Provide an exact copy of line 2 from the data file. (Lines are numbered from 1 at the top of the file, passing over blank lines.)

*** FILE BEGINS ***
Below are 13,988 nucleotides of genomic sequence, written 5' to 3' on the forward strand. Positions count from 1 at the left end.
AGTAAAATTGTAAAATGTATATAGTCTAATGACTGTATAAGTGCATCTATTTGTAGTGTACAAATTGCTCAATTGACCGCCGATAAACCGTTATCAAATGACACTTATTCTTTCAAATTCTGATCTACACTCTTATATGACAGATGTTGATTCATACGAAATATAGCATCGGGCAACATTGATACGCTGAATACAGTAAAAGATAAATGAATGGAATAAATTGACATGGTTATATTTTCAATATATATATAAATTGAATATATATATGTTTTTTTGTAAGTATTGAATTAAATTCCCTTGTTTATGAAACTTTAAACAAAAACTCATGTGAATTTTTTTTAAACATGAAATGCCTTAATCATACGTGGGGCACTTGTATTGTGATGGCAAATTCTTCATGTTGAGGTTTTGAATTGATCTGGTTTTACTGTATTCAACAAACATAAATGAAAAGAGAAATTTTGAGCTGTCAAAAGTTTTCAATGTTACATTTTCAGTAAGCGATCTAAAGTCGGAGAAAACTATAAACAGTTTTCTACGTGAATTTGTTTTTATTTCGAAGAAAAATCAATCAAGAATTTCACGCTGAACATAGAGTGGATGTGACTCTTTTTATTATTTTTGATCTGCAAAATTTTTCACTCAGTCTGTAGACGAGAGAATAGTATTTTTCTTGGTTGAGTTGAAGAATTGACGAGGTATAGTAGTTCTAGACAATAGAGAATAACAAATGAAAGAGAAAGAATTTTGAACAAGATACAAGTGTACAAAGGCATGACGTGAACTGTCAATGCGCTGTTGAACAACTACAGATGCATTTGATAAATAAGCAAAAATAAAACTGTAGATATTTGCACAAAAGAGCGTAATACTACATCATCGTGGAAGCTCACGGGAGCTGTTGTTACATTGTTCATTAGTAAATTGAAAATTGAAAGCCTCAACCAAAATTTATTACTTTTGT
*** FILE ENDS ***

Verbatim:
AGTAAAATTGTAAAATGTATATAGTCTAATGACTGTATAAGTGCATCTATTTGTAGTGTACAAATTGCTCAATTGACCGCCGATAAACCGTTATCAAATGACACTTATTCTTTCAAATTCTGATCTACACTCTTATATGACAGATGTTGATTCATACGAAATATAGCATCGGGCAACATTGATACGCTGAATACAGTAAAAGATAAATGAATGGAATAAATTGACATGGTTATATTTTCAATATATATATAAATTGAATATATATATGTTTTTTTGTAAGTATTGAATTAAATTCCCTTGTTTATGAAACTTTAAACAAAAACTCATGTGAATTTTTTTTAAACATGAAATGCCTTAATCATACGTGGGGCACTTGTATTGTGATGGCAAATTCTTCATGTTGAGGTTTTGAATTGATCTGGTTTTACTGTATTCAACAAACATAAATGAAAAGAGAAATTTTGAGCTGTCAAAAGTTTTCAATGTTACATTTTCAGTAAGCGATCTAAAGTCGGAGAAAACTATAAACAGTTTTCTACGTGAATTTGTTTTTATTTCGAAGAAAAATCAATCAAGAATTTCACGCTGAACATAGAGTGGATGTGACTCTTTTTATTATTTTTGATCTGCAAAATTTTTCACTCAGTCTGTAGACGAGAGAATAGTATTTTTCTTGGTTGAGTTGAAGAATTGACGAGGTATAGTAGTTCTAGACAATAGAGAATAACAAATGAAAGAGAAAGAATTTTGAACAAGATACAAGTGTACAAAGGCATGACGTGAACTGTCAATGCGCTGTTGAACAACTACAGATGCATTTGATAAATAAGCAAAAATAAAACTGTAGATATTTGCACAAAAGAGCGTAATACTACATCATCGTGGAAGCTCACGGGAGCTGTTGTTACATTGTTCATTAGTAAATTGAAAATTGAAAGCCTCAACCAAAATTTATTACTTTTGT